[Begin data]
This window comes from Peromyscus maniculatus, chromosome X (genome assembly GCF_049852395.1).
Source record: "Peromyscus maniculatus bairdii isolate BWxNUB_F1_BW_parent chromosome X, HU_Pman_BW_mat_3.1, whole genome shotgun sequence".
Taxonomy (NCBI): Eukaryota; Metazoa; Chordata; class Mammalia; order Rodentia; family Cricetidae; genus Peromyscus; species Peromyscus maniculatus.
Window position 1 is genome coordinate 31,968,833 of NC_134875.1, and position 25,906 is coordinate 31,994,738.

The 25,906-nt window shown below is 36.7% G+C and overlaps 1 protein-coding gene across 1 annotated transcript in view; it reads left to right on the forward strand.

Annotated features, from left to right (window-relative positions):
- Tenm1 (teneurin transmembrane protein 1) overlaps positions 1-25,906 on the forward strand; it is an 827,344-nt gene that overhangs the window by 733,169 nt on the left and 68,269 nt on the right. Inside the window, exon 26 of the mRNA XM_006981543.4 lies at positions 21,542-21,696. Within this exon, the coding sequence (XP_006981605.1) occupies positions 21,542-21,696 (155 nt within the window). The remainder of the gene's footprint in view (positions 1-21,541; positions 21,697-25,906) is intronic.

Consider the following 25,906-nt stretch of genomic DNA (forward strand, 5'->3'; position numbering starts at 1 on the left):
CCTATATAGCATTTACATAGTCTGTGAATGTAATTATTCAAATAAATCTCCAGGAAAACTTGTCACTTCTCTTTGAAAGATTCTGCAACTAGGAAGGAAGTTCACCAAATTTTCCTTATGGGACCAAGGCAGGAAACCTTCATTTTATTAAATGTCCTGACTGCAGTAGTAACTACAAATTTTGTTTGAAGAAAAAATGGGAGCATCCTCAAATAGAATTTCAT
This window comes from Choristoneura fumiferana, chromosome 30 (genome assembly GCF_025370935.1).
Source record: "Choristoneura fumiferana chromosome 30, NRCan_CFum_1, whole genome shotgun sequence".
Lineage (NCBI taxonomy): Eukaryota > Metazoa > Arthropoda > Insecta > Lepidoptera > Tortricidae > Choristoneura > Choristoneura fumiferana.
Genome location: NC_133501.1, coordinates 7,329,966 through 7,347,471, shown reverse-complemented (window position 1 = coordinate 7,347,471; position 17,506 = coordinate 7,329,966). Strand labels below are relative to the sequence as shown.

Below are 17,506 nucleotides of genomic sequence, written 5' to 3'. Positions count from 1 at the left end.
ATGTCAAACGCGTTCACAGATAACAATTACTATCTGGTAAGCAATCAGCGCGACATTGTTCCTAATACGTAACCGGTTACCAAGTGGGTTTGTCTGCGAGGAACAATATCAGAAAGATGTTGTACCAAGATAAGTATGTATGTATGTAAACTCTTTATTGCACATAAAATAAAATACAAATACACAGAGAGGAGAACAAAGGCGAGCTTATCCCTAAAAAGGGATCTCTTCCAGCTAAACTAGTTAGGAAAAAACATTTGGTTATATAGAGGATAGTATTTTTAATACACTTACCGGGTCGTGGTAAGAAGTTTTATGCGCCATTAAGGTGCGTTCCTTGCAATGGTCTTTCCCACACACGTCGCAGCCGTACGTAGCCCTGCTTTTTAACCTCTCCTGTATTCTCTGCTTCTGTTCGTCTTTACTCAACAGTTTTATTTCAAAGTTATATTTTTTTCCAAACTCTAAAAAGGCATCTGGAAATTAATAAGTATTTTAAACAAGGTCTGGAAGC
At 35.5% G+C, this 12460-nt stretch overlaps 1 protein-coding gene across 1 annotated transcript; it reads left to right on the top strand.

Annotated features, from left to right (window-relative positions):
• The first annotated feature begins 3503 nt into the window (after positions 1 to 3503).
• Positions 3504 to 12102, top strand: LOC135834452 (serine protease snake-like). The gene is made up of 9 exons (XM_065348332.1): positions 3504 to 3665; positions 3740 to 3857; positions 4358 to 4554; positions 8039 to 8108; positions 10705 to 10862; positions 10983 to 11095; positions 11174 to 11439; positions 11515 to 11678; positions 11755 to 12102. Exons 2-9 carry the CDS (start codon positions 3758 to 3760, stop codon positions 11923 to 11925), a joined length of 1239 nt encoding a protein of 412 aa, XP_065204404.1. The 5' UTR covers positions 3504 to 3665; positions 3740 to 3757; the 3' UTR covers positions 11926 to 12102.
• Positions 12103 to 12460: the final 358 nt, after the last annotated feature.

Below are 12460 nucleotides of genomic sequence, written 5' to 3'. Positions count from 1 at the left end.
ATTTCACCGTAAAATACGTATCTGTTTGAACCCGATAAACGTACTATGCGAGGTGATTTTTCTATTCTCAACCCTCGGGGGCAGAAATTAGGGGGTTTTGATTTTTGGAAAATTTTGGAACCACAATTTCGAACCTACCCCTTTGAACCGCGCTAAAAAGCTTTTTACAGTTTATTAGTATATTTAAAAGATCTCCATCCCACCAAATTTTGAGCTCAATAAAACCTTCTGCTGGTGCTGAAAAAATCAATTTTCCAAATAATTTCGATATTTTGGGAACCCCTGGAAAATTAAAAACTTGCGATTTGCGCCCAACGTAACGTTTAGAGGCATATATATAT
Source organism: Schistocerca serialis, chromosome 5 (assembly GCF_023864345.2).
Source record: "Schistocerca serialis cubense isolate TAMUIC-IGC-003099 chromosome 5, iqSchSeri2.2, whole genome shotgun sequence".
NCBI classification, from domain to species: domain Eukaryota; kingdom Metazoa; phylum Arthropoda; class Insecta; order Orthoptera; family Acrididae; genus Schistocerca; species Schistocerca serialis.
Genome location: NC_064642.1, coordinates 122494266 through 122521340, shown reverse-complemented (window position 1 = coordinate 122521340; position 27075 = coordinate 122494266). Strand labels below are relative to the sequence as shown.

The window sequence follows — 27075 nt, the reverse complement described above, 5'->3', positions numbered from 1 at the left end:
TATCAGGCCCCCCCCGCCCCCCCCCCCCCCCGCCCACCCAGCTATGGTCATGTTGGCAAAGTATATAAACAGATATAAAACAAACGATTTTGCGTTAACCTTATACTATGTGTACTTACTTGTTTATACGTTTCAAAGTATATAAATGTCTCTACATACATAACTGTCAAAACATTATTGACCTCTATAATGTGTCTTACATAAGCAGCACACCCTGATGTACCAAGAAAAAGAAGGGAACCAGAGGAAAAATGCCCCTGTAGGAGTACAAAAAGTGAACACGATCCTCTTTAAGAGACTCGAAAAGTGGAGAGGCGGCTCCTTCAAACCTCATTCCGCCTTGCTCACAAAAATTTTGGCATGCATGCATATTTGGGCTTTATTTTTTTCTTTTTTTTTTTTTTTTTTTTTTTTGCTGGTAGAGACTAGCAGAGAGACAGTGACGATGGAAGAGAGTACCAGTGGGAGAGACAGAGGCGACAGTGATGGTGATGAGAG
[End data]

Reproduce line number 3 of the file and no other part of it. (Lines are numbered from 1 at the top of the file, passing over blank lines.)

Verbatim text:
Taxonomy (NCBI): Eukaryota; Metazoa; Chordata; class Mammalia; order Rodentia; family Cricetidae; genus Peromyscus; species Peromyscus maniculatus.